60 Years Old and No Retirement Savings? What to Do If You Retire Broke

Planning Is Essential If You Are Retiring With No Savings

Couple reviewing retirement savings
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Proper planning is essential to create lasting financial security in retirement. Unfortunately, many Americans are at risk of ending up 60 years old and no retirement savings in sight. According to a recent GoBankingRates survey, 42 percent of Americans are poised to retire broke because they simply aren't saving enough. Nearly half of Americans polled had less than $10,000 set aside for their later years. 

If you're reached retirement age with less money saved than you anticipated—or worse, no money saved at all—that can be worrying but it's not time to panic. It's still possible to enjoy financial stability in retirement even if you're starting from zero; it just requires a sound financial plan

Take Stock of Your Assets

Getting a grip on where you stand in retirement from a financial perspective begins with a careful evaluation of your assets. That includes cash savings, pension funds owed to you by your employer, annuities you've purchased and tax-advantaged accounts, such as a 401(k) or individual retirement account

If you're retiring with none of these things in place, your financial picture likely looks very different. In this scenario, you may need to look beyond savings and investment accounts to any physical assets you own that may hold value, such as your home, cars, antiques, collectibles or land. 

In the case of things like cars, land or antiques, those can be sold to generate cash that you can add to retirement savings. If you've paid off your home, or are close to being mortgage debt-free, selling it could be another major source of retirement funds. It's important to have a clear idea of what you own—and what you can afford to do without--when you have nothing in savings for retirement. 

Reduce Spending and Streamline Your Budget

This should go without saving but if you're 60 years and no retirement savings are waiting in the wings, you'll need a watertight budget to make retirement work. The best time to plan your retirement budget is when you're still working so you have time to make adjustments but if you've recently retired, it's not too late. 

Review your spending line by line to look for things you can reduce or eliminate. Downsizing your home has already been mentioned as a way to reduce housing costs but if you're looking for more ways to save on spending, you might also consider:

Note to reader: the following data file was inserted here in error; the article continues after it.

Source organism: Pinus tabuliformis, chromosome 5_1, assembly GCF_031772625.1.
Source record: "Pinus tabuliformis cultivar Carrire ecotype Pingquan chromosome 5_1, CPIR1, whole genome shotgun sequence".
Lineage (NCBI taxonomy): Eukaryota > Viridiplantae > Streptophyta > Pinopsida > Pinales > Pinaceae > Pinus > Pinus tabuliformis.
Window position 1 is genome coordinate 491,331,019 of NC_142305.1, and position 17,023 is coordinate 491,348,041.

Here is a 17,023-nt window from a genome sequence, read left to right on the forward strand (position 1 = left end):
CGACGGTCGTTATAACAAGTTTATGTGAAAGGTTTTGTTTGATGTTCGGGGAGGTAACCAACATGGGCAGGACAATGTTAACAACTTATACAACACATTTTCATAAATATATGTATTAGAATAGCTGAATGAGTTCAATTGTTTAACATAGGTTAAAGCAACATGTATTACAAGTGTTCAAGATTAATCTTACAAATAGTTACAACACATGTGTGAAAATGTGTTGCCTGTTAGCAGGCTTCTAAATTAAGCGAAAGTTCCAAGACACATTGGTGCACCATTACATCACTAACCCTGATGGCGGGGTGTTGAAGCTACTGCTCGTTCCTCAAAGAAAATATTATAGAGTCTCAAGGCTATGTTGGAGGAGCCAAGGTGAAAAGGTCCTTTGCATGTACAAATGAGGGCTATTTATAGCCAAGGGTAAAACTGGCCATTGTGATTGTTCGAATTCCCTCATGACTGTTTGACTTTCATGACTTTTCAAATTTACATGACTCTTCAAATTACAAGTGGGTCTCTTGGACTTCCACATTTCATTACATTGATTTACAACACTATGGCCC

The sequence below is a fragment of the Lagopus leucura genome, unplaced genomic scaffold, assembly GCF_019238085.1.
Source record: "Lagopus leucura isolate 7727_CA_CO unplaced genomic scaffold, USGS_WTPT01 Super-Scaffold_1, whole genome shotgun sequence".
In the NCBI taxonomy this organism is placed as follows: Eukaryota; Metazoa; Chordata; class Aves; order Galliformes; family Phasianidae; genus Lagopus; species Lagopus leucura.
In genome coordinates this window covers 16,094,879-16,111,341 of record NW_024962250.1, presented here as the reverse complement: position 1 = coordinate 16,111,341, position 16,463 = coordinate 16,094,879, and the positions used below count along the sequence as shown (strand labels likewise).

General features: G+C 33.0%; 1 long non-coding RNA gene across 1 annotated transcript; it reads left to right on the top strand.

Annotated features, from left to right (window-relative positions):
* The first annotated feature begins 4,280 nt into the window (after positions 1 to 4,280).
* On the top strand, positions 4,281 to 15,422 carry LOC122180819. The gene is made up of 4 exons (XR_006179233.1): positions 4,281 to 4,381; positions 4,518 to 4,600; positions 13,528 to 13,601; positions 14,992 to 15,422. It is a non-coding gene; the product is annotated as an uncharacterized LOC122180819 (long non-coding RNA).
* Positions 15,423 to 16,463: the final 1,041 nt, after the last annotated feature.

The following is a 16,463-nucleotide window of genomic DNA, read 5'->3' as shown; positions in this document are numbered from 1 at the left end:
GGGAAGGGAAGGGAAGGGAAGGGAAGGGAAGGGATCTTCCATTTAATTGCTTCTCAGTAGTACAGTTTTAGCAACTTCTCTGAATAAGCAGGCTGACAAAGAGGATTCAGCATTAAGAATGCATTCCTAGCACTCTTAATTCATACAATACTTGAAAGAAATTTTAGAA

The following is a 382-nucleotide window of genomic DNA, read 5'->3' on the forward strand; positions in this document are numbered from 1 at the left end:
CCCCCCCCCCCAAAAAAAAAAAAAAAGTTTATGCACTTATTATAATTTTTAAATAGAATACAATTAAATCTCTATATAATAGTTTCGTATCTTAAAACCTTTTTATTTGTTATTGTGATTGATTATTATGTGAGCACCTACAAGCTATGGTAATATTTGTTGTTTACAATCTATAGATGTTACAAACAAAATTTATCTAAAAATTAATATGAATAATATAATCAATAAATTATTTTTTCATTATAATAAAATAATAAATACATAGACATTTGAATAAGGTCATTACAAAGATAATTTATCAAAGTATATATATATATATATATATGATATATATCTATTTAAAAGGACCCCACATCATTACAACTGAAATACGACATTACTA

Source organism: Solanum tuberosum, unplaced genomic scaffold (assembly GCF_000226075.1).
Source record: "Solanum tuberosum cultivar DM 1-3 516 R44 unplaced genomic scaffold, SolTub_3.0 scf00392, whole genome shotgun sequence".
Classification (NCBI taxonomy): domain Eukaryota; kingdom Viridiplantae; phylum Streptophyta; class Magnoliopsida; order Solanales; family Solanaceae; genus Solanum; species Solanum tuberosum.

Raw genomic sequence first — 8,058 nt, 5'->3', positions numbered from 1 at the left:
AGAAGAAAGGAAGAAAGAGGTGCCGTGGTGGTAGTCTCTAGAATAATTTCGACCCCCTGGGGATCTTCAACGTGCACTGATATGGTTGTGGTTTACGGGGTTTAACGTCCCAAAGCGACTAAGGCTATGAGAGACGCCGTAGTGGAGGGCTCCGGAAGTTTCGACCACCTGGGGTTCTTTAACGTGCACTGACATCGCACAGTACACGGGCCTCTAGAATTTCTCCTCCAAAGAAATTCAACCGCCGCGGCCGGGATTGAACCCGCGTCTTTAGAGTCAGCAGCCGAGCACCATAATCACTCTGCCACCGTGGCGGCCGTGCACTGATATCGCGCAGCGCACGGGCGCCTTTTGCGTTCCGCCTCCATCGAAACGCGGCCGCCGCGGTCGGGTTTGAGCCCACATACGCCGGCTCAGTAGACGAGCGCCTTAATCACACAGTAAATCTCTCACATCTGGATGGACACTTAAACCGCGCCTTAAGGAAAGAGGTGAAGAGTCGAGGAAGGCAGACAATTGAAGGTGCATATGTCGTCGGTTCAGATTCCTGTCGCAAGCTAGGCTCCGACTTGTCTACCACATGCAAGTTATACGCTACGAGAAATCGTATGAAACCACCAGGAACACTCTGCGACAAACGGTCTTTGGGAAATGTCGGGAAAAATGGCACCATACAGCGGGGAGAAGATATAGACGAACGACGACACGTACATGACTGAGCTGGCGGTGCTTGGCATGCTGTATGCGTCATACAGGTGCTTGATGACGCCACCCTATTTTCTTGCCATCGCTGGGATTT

• Selling your car and swapping it out for ride-sharing services to eliminate your car insurance bill
  • Getting rid of your land line telephone if you still have one and reducing your cellphone package to the lowest one available
  • Raising the deductible on your homeowners' insurance policy to lower your premium costs
  • Taking advantage of senior discounts whenever available
  • Signing up for Medicare as soon as you're eligible to reduce out-of-pocket health care spending
  • Opting for generic products versus name-brand whenever possible
  • Making some inexpensive home improvements to increase energy efficiency and reduce utility bills, such as purchasing a programmable thermostat or replacing the insulation in your attic

If you're headed into retirement with debt, paying it off while balancing a reduction in your expenses can be tricky. If reducing your spending allows you to put some money back into your budget, it may be tempting to put it all towards debt. But, you need to have a cushion of cash savings for emergencies. If you're on the fence about how to use the extra money in your budget, the best option may be to split the difference between savings and your debt payoff. 

One other big expense you may need to address if you're retiring broke is helping adult children or grandchildren financially. If you've given this kind of help freely in the past, continuing to do so may not be realistic or possible in retirement when you have no savings to fall back on. While you aren't obligated to share the gory details of your finances with your children, you should make it clear that you can no longer be expected to offer the money if you're struggling to handle your own expenses in retirement.


Focus on Building Income Streams

If you're retiring with no savings, Social Security is probably going to be your primary source of retirement income. You can receive benefits as early as age 62, but that results in a reduction of your benefit amount. If you're taking benefits early, it's to your advantage to consider how you can create other income streams. 

Working part-time is one option. You do, however, need to be aware that working while claiming Social Security may result in your benefits being temporarily reduced if your earnings exceed the allowed threshold. Starting a side hustle is another possibility but it can allow you to use your existing skill set to create an income without having to fully re-enter the workforce. 

Finally, your home can be a potential source of retirement income. If you've built up a substantial amount of equity, you could draw on it through a home equity loan or line of credit, or using a reverse mortgage. The difference between the two is that a loan or line of credit must be repaid by you; a reverse mortgage generally doesn't require payments to be made unless you're no longer living in the home. When you pass away, your heirs would be responsible for repaying a reverse mortgage outright to keep the home, or selling it and using the proceeds to repay it.


If that doesn't appeal to you, you could consider renting out a room or part of your home on Airbnb. Just remember to check the zoning laws where you live to make sure it's allowed. Also, don't forget to consider the tax implications of claiming Airbnb rental income.